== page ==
Presto News - 28th January 2008
Undeservedly neglected music - John Marsh and Juan de Araujo
Many of the independent labels are still pursuing some really interesting projects - ones that often don’t end up actually making any money, but are really worth doing because they release to the world a wealth of undeservedly neglected music which we otherwise wouldn’t get the chance to hear, and often this music is really worth hearing! Two such recordings are out today – one is in Chandos’ Contemporaries of Mozart Series, and the other is the third volume of Ex Cathedra’s South American Baroque Music series on Hyperion.
The Contemporaries of Mozart series with Matthias Bamert and the London Mozart Players is one of Chandos’s longest-running projects with over 20 recordings in the catalogue. This latest instalment features the music of John Marsh (1752-1828), one of the most prolific composers in eighteenth century England, yet today sadly ignored.
In many ways an amateur musician (he made his living as a lawyer), his symphonies show a clear influence of Abel and J.C Bach with a keen awareness of orchestral colour. Historically he is also a significant figure, devoting much of his life to organising concerts and maintaining detailed diaries. His diaries have I understand now been published (by American publisher Pendragon Press) and I imagine must provide a fascinating and almost unique incite into musical life in Georgian England.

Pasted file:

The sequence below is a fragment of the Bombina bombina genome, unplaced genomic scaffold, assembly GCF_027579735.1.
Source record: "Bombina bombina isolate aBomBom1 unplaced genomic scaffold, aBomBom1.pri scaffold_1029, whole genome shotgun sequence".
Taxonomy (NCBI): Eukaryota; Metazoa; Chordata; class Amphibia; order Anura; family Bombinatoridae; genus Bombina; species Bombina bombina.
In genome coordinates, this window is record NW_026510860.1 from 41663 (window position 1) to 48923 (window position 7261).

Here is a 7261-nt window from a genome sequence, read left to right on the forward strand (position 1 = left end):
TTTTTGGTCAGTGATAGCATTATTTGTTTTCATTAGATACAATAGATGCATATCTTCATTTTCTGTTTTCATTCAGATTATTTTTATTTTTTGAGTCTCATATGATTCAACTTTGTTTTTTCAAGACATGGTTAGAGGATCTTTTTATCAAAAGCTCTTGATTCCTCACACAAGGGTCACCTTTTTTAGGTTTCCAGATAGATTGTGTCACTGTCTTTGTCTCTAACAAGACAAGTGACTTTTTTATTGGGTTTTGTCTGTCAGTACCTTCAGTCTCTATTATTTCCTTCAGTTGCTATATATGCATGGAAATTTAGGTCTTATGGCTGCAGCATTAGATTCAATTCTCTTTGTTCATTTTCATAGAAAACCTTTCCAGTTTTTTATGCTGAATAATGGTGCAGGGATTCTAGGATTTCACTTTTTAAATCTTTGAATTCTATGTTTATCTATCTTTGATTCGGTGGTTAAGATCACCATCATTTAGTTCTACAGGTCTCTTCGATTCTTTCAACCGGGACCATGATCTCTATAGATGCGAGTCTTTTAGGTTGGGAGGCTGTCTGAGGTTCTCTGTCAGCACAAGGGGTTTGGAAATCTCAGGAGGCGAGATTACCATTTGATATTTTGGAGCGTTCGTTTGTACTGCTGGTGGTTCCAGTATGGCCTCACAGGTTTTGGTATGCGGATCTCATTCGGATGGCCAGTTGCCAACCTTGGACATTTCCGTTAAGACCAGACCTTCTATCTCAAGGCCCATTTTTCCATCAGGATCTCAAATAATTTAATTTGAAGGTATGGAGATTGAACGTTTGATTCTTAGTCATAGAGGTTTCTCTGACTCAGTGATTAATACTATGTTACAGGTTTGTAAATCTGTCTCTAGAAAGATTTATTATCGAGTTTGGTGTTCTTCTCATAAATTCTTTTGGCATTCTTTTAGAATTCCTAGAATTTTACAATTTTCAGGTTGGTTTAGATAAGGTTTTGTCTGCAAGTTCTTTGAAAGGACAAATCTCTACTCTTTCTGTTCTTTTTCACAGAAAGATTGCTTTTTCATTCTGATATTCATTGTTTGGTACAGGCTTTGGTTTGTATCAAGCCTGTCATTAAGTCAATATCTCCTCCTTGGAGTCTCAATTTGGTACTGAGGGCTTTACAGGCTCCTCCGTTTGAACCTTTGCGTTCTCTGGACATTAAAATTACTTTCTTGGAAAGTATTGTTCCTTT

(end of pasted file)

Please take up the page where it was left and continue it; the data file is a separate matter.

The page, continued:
Moving one hundred years earlier and to the other side of the world, Ex Cathedra’s latest volume of Latin American Baroque polyphony focuses on the music of Juan de Araujo. Described by many commentators as the greatest Latin American composer of the age, he was born in Spain in 1648 and emigrated at a young age to South America with his parents.
His remarkable compositional skill is stunningly captured on this disc that includes one of his largest pieces, the triple-choir setting in eleven parts of the first great Vesper Psalm Dixit Dominus. The extraordinary imagination of Araujo in his choice of texts, his sensitivity to word-setting, his melodic, harmonic and textural inventiveness are remarkable, if not breathtaking.
Contemporaries of Mozart - John Marsh
London Mozart Players, Matthias Bamert
Fire Burning in Snow
Ex Cathedra Consort & Baroque Ensemble, Jeffrey Skidmore
Chris O'Reilly - firstname.lastname@example.org
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